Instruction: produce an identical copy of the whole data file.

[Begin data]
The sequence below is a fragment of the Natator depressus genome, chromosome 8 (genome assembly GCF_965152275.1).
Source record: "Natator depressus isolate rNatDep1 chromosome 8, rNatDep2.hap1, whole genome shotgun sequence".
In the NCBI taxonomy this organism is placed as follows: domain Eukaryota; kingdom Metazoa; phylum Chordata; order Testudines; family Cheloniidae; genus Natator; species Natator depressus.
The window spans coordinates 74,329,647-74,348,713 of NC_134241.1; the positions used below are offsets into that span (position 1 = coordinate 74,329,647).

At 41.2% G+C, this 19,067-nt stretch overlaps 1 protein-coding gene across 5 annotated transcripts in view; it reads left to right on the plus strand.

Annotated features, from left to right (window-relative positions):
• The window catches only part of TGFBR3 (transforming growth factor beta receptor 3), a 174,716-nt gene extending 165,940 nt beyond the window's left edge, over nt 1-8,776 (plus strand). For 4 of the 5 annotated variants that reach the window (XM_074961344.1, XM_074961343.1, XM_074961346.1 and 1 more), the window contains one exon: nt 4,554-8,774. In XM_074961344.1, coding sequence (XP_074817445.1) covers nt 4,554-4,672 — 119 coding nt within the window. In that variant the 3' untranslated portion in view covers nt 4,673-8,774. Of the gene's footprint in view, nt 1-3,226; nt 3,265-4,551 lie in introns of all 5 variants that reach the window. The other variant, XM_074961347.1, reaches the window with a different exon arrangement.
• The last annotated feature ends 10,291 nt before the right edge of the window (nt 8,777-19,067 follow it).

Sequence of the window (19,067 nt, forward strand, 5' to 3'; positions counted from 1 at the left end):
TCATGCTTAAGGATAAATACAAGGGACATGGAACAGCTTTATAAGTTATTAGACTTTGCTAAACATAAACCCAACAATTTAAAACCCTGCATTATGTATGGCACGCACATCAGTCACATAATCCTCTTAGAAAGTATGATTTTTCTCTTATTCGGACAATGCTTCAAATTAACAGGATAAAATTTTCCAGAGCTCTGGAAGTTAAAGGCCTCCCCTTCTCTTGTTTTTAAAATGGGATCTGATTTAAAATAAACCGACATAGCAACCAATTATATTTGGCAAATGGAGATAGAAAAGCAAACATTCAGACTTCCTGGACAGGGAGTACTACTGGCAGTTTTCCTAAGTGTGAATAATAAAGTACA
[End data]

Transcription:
The sequence below is a fragment of the Natator depressus genome, chromosome 8 (genome assembly GCF_965152275.1).
Source record: "Natator depressus isolate rNatDep1 chromosome 8, rNatDep2.hap1, whole genome shotgun sequence".
In the NCBI taxonomy this organism is placed as follows: domain Eukaryota; kingdom Metazoa; phylum Chordata; order Testudines; family Cheloniidae; genus Natator; species Natator depressus.
The window spans coordinates 74,329,647-74,348,713 of NC_134241.1; the positions used below are offsets into that span (position 1 = coordinate 74,329,647).

At 41.2% G+C, this 19,067-nt stretch overlaps 1 protein-coding gene across 5 annotated transcripts in view; it reads left to right on the plus strand.

Annotated features, from left to right (window-relative positions):
• The window catches only part of TGFBR3 (transforming growth factor beta receptor 3), a 174,716-nt gene extending 165,940 nt beyond the window's left edge, over nt 1-8,776 (plus strand). For 4 of the 5 annotated variants that reach the window (XM_074961344.1, XM_074961343.1, XM_074961346.1 and 1 more), the window contains one exon: nt 4,554-8,774. In XM_074961344.1, coding sequence (XP_074817445.1) covers nt 4,554-4,672 — 119 coding nt within the window. In that variant the 3' untranslated portion in view covers nt 4,673-8,774. Of the gene's footprint in view, nt 1-3,226; nt 3,265-4,551 lie in introns of all 5 variants that reach the window. The other variant, XM_074961347.1, reaches the window with a different exon arrangement.
• The last annotated feature ends 10,291 nt before the right edge of the window (nt 8,777-19,067 follow it).

Sequence of the window (19,067 nt, forward strand, 5' to 3'; positions counted from 1 at the left end):
TCATGCTTAAGGATAAATACAAGGGACATGGAACAGCTTTATAAGTTATTAGACTTTGCTAAACATAAACCCAACAATTTAAAACCCTGCATTATGTATGGCACGCACATCAGTCACATAATCCTCTTAGAAAGTATGATTTTTCTCTTATTCGGACAATGCTTCAAATTAACAGGATAAAATTTTCCAGAGCTCTGGAAGTTAAAGGCCTCCCCTTCTCTTGTTTTTAAAATGGGATCTGATTTAAAATAAACCGACATAGCAACCAATTATATTTGGCAAATGGAGATAGAAAAGCAAACATTCAGACTTCCTGGACAGGGAGTACTACTGGCAGTTTTCCTAAGTGTGAATAATAAAGTACA